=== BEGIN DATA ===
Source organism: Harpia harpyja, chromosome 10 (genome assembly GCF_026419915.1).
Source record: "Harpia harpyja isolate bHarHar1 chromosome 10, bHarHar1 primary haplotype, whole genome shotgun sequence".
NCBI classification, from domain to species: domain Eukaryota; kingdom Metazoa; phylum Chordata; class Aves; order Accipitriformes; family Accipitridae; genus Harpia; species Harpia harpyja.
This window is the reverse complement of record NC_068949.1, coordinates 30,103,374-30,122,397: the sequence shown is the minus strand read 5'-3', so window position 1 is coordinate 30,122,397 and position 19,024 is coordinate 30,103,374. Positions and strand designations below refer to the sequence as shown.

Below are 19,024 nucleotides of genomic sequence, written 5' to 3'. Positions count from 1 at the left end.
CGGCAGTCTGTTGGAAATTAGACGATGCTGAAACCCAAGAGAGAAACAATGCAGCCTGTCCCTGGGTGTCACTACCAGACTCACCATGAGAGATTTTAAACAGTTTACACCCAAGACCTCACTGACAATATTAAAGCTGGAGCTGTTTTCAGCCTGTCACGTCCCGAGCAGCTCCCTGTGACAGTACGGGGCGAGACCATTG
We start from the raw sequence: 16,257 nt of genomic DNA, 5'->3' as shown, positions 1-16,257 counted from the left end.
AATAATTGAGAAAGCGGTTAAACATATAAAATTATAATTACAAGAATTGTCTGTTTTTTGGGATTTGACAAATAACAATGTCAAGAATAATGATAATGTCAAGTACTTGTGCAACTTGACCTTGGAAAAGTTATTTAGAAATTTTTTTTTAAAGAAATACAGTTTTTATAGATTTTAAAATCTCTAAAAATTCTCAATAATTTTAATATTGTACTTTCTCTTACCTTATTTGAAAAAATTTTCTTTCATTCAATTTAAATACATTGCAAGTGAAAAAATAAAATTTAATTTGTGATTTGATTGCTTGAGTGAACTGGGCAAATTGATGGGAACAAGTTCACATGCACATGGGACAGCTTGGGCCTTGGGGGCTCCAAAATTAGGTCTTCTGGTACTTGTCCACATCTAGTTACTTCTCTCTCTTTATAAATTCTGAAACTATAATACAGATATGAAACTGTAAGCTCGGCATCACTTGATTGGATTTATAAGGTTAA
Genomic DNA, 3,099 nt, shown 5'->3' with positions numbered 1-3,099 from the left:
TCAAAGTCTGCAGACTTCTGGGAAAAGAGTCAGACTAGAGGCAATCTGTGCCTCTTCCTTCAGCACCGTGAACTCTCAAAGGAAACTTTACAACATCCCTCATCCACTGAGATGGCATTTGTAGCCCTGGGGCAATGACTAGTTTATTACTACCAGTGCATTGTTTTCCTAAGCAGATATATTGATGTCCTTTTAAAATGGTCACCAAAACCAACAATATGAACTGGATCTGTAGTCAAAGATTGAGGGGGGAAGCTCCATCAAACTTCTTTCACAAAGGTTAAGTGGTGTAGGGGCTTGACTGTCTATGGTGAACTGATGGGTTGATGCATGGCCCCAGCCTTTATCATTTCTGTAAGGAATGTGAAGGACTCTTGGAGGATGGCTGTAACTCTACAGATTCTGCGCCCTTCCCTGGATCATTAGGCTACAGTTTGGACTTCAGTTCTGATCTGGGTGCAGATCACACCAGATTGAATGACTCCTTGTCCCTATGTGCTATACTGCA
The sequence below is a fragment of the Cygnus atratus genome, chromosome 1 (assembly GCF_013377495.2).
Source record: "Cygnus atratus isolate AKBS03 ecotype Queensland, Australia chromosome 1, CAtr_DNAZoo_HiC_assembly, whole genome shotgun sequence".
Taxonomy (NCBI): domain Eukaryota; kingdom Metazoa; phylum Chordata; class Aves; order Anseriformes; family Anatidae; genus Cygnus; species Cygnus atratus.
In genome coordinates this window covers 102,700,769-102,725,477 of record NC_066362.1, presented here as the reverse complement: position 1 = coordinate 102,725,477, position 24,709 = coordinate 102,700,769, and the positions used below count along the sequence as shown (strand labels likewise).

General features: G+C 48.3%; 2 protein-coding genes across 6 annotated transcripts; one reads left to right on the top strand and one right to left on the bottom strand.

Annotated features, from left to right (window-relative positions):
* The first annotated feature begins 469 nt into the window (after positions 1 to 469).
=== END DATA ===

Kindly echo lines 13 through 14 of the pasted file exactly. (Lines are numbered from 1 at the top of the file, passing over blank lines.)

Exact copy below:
Taxonomy (NCBI): domain Eukaryota; kingdom Metazoa; phylum Chordata; class Aves; order Anseriformes; family Anatidae; genus Cygnus; species Cygnus atratus.
In genome coordinates this window covers 102,700,769-102,725,477 of record NC_066362.1, presented here as the reverse complement: position 1 = coordinate 102,725,477, position 24,709 = coordinate 102,700,769, and the positions used below count along the sequence as shown (strand labels likewise).